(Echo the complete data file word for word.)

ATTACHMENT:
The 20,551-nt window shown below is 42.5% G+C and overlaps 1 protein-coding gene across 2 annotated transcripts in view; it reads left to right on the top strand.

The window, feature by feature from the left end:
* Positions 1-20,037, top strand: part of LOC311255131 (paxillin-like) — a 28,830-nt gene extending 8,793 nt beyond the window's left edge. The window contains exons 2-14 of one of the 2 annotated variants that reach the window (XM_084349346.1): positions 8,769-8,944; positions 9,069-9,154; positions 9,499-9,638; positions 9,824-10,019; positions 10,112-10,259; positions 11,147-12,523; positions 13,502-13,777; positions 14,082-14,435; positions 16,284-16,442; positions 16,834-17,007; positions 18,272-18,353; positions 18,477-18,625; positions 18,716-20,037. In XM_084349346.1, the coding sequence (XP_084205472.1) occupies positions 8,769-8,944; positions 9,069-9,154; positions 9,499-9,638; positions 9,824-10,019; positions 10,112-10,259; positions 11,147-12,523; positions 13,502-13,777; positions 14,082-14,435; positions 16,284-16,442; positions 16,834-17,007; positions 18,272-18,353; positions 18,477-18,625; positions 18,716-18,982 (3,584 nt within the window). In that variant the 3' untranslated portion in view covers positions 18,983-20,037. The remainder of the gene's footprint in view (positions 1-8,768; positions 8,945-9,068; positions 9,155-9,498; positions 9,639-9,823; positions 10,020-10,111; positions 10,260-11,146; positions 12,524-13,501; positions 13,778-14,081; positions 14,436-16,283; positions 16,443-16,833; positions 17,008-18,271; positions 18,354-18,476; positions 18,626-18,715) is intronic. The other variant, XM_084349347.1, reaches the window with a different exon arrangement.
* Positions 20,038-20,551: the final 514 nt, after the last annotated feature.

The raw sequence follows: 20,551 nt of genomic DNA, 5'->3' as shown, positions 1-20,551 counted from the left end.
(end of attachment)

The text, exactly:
The 20,551-nt window shown below is 42.5% G+C and overlaps 1 protein-coding gene across 2 annotated transcripts in view; it reads left to right on the top strand.

The window, feature by feature from the left end:
* Positions 1-20,037, top strand: part of LOC311255131 (paxillin-like) — a 28,830-nt gene extending 8,793 nt beyond the window's left edge. The window contains exons 2-14 of one of the 2 annotated variants that reach the window (XM_084349346.1): positions 8,769-8,944; positions 9,069-9,154; positions 9,499-9,638; positions 9,824-10,019; positions 10,112-10,259; positions 11,147-12,523; positions 13,502-13,777; positions 14,082-14,435; positions 16,284-16,442; positions 16,834-17,007; positions 18,272-18,353; positions 18,477-18,625; positions 18,716-20,037. In XM_084349346.1, the coding sequence (XP_084205472.1) occupies positions 8,769-8,944; positions 9,069-9,154; positions 9,499-9,638; positions 9,824-10,019; positions 10,112-10,259; positions 11,147-12,523; positions 13,502-13,777; positions 14,082-14,435; positions 16,284-16,442; positions 16,834-17,007; positions 18,272-18,353; positions 18,477-18,625; positions 18,716-18,982 (3,584 nt within the window). In that variant the 3' untranslated portion in view covers positions 18,983-20,037. The remainder of the gene's footprint in view (positions 1-8,768; positions 8,945-9,068; positions 9,155-9,498; positions 9,639-9,823; positions 10,020-10,111; positions 10,260-11,146; positions 12,524-13,501; positions 13,778-14,081; positions 14,436-16,283; positions 16,443-16,833; positions 17,008-18,271; positions 18,354-18,476; positions 18,626-18,715) is intronic. The other variant, XM_084349347.1, reaches the window with a different exon arrangement.
* Positions 20,038-20,551: the final 514 nt, after the last annotated feature.

The raw sequence follows: 20,551 nt of genomic DNA, 5'->3' as shown, positions 1-20,551 counted from the left end.